Friday, February 04, 2005

Rep. Conyers Introduces Voting Rights Act


February 2, 2005

Congressman John Conyers, Jr., Ranking Member of the House Judiciary Committee, issued the following statement upon introduction of the “Voting Opportunity and Technology Enhancement Rights Act,” or the “VOTER Act of 2005":

“We have just experienced the second consecutive presidential election where issues were raised concerning irregularities and improprieties. For example, in Ohio we learned of the misallocation of voting machines, which led to lines of ten hours or more and disenfranchised scores, if not hundreds of thousands, of predominantly minority voters. We also learned of numerous incidents of voter intimidation, as well as the dissemination of misleading information. Members on both sides of the aisle acknowledge that further reforms are needed to ensure that all of our citizens' rights to vote are protected.

As a result, the VOTER Act will provide for a uniform Federal write-in/absentee ballot;require states to provide for a verifiable audit trail; ensure that provisional ballots cast anywhere in a state are counted; eliminate disparities in the allocation of voting machines and poll workers among a state's precincts; mandate early voting and election day registration procedures; protect against improper purging of legistration lists in federal elections; provide for a study regarding making election day a public holiday; ease voter registration requirements; allow voter identification by written affidavit; study eliminating partisan election officials from administering federal elections; enhance training for election officials; require the use of publicly available open source software in voting machines; provide uniform standards for vote recounts; prohibit voting machine companies from engaging in political activities; and enhance legal protections against voter intimidation and threats.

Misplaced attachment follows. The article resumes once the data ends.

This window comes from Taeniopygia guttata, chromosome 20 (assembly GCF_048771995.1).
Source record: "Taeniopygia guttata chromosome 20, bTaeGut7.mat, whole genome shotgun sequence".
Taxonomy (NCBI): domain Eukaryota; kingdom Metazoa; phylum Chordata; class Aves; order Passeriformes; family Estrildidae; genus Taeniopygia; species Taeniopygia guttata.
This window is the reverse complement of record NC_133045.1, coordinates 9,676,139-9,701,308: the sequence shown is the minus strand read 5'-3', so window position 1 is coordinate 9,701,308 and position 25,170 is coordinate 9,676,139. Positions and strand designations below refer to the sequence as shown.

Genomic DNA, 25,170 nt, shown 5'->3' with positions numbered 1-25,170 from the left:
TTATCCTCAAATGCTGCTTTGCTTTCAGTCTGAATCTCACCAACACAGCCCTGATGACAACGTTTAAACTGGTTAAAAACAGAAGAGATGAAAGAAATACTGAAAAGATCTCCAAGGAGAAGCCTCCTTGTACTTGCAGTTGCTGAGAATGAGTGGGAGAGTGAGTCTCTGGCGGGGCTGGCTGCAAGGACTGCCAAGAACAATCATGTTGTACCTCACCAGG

The legislation is supported by the NAACP, the NAACP Voter Fund, the Progressive Democrats of America, the UAW, the Black Leadership Forum, Rainbow Push, and the National Voting Rights Institute. The legislation is the House counterpart to S. 17, legislation introduced in the Senate by Senator Chris Dodd on behalf of the Senate Democratic Leadership.

It is imperative that we have elections that count every vote of every eligible voter. A provisional ballot cast anywhere in the State of Ohio should count just as it does in the State of Iowa. There is no reason that voters in inner city areas should be forced to wait in long lines,while their counterparts in the suburbs are able to vote immediately. If voters in Oregon can vote early, why can't voters in Michigan; if citizens of Idaho enjoy same day registration, why can't voters in Florida; and if voters in Wisconsin can have their elections administered by nonpartisan boards, why can't the rest of us?

If there is any issue that is central to our democracy, it is ensuring that eligible voters are able to participate in our elections. Enacting the VOTER Act of 2005 will help ensure that we restore trust in our election system.”


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